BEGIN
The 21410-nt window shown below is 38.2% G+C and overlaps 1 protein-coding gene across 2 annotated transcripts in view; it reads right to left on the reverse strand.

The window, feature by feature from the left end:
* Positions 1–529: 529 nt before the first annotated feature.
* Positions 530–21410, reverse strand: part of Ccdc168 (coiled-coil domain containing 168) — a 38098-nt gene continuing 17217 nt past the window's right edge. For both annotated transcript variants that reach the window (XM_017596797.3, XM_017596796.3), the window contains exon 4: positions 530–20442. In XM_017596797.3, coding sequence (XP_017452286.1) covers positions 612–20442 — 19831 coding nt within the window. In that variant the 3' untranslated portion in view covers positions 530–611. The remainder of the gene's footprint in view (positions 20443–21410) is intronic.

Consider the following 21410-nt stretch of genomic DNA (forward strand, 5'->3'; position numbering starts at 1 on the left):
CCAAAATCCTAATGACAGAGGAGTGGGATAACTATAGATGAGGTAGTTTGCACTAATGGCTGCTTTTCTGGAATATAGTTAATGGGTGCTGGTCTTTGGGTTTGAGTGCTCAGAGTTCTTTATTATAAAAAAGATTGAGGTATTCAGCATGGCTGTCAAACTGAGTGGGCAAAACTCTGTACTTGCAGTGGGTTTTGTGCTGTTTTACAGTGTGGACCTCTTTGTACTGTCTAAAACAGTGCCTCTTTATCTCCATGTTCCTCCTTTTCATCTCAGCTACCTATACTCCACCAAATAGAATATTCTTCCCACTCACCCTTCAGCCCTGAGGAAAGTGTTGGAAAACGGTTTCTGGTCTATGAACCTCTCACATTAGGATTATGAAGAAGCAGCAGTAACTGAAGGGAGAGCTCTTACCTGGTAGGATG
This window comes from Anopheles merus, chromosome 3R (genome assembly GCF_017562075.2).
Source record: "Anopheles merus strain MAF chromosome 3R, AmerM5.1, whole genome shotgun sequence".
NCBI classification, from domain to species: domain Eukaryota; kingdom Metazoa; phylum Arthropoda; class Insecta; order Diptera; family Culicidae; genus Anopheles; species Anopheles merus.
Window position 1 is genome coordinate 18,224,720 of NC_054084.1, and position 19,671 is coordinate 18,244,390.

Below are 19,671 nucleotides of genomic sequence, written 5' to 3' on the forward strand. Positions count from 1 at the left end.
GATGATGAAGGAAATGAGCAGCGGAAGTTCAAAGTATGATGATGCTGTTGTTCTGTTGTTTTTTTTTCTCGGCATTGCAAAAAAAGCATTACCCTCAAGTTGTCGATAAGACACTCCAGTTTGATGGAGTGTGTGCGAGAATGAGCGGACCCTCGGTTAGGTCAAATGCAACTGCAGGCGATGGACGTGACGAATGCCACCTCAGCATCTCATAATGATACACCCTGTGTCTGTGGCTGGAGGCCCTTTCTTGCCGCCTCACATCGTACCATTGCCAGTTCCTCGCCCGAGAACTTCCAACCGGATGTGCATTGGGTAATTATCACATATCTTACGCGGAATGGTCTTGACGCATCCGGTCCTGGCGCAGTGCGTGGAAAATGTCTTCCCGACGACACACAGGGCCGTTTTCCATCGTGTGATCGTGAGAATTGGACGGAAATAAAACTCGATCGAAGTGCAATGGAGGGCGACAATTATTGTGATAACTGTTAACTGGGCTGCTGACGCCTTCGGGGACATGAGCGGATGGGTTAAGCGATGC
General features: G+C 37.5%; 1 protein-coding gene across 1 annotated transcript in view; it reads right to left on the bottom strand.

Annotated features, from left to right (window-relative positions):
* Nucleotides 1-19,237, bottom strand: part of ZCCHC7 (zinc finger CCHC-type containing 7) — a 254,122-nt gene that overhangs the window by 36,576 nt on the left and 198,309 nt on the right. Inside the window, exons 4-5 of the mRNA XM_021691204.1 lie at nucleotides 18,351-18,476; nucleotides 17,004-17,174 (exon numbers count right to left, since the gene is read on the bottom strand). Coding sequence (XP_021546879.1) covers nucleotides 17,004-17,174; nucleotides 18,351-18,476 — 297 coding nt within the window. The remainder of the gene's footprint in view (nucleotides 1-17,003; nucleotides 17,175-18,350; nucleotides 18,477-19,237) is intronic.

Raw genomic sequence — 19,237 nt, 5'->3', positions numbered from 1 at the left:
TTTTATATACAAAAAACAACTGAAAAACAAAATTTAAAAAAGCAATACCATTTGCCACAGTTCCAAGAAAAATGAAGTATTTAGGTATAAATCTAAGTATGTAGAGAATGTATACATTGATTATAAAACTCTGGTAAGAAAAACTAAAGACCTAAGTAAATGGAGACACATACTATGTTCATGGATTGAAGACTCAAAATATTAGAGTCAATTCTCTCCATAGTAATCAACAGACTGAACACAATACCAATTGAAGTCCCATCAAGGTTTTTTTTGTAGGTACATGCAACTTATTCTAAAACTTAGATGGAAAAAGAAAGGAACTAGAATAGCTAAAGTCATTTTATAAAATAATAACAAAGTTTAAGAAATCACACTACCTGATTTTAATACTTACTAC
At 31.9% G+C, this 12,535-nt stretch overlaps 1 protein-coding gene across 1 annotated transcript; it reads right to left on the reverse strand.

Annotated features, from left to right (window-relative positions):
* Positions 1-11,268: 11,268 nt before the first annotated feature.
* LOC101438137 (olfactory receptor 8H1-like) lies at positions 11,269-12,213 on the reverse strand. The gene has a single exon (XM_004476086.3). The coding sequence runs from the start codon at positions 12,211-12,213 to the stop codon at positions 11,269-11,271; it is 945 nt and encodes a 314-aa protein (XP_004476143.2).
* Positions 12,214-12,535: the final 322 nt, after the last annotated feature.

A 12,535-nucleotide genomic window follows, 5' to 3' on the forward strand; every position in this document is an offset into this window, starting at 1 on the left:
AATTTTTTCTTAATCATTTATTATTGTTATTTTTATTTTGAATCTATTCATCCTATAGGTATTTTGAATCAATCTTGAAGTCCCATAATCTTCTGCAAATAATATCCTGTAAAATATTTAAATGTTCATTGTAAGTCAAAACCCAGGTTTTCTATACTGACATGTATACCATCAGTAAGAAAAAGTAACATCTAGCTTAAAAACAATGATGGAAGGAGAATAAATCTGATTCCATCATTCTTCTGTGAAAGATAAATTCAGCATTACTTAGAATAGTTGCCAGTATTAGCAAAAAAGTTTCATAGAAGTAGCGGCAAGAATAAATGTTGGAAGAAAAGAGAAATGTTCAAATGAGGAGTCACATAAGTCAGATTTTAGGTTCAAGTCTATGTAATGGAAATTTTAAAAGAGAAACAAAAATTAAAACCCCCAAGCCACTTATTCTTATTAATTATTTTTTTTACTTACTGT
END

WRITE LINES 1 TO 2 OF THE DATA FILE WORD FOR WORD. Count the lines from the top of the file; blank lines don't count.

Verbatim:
The 21410-nt window shown below is 38.2% G+C and overlaps 1 protein-coding gene across 2 annotated transcripts in view; it reads right to left on the reverse strand.

The window, feature by feature from the left end: